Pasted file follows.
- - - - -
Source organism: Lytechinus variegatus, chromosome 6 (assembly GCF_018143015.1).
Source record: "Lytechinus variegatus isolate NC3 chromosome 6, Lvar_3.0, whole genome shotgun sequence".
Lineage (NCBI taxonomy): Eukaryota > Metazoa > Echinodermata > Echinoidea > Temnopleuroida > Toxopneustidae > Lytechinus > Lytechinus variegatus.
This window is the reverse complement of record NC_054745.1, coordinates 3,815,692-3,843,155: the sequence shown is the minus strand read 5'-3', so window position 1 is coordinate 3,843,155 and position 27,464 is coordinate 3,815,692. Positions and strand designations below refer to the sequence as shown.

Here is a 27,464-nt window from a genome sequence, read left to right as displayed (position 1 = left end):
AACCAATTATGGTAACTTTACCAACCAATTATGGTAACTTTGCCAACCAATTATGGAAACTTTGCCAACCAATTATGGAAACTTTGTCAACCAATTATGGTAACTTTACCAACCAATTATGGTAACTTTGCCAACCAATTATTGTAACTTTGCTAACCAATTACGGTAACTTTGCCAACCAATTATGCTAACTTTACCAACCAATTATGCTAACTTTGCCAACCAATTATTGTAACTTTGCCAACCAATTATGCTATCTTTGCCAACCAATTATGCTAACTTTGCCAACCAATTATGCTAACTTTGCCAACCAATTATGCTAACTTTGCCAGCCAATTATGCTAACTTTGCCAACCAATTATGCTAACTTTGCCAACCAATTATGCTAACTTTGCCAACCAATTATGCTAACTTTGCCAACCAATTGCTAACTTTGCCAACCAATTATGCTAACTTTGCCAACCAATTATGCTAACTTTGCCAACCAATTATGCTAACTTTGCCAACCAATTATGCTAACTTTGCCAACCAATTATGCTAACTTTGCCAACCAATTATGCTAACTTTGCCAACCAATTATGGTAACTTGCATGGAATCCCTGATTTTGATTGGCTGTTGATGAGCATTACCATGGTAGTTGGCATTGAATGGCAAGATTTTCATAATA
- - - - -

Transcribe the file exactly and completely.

Source organism: Lytechinus variegatus, chromosome 6 (assembly GCF_018143015.1).
Source record: "Lytechinus variegatus isolate NC3 chromosome 6, Lvar_3.0, whole genome shotgun sequence".
Lineage (NCBI taxonomy): Eukaryota > Metazoa > Echinodermata > Echinoidea > Temnopleuroida > Toxopneustidae > Lytechinus > Lytechinus variegatus.
This window is the reverse complement of record NC_054745.1, coordinates 3,815,692-3,843,155: the sequence shown is the minus strand read 5'-3', so window position 1 is coordinate 3,843,155 and position 27,464 is coordinate 3,815,692. Positions and strand designations below refer to the sequence as shown.

Here is a 27,464-nt window from a genome sequence, read left to right as displayed (position 1 = left end):
AACCAATTATGGTAACTTTACCAACCAATTATGGTAACTTTGCCAACCAATTATGGAAACTTTGCCAACCAATTATGGAAACTTTGTCAACCAATTATGGTAACTTTACCAACCAATTATGGTAACTTTGCCAACCAATTATTGTAACTTTGCTAACCAATTACGGTAACTTTGCCAACCAATTATGCTAACTTTACCAACCAATTATGCTAACTTTGCCAACCAATTATTGTAACTTTGCCAACCAATTATGCTATCTTTGCCAACCAATTATGCTAACTTTGCCAACCAATTATGCTAACTTTGCCAACCAATTATGCTAACTTTGCCAGCCAATTATGCTAACTTTGCCAACCAATTATGCTAACTTTGCCAACCAATTATGCTAACTTTGCCAACCAATTATGCTAACTTTGCCAACCAATTGCTAACTTTGCCAACCAATTATGCTAACTTTGCCAACCAATTATGCTAACTTTGCCAACCAATTATGCTAACTTTGCCAACCAATTATGCTAACTTTGCCAACCAATTATGCTAACTTTGCCAACCAATTATGCTAACTTTGCCAACCAATTATGGTAACTTGCATGGAATCCCTGATTTTGATTGGCTGTTGATGAGCATTACCATGGTAGTTGGCATTGAATGGCAAGATTTTCATAATA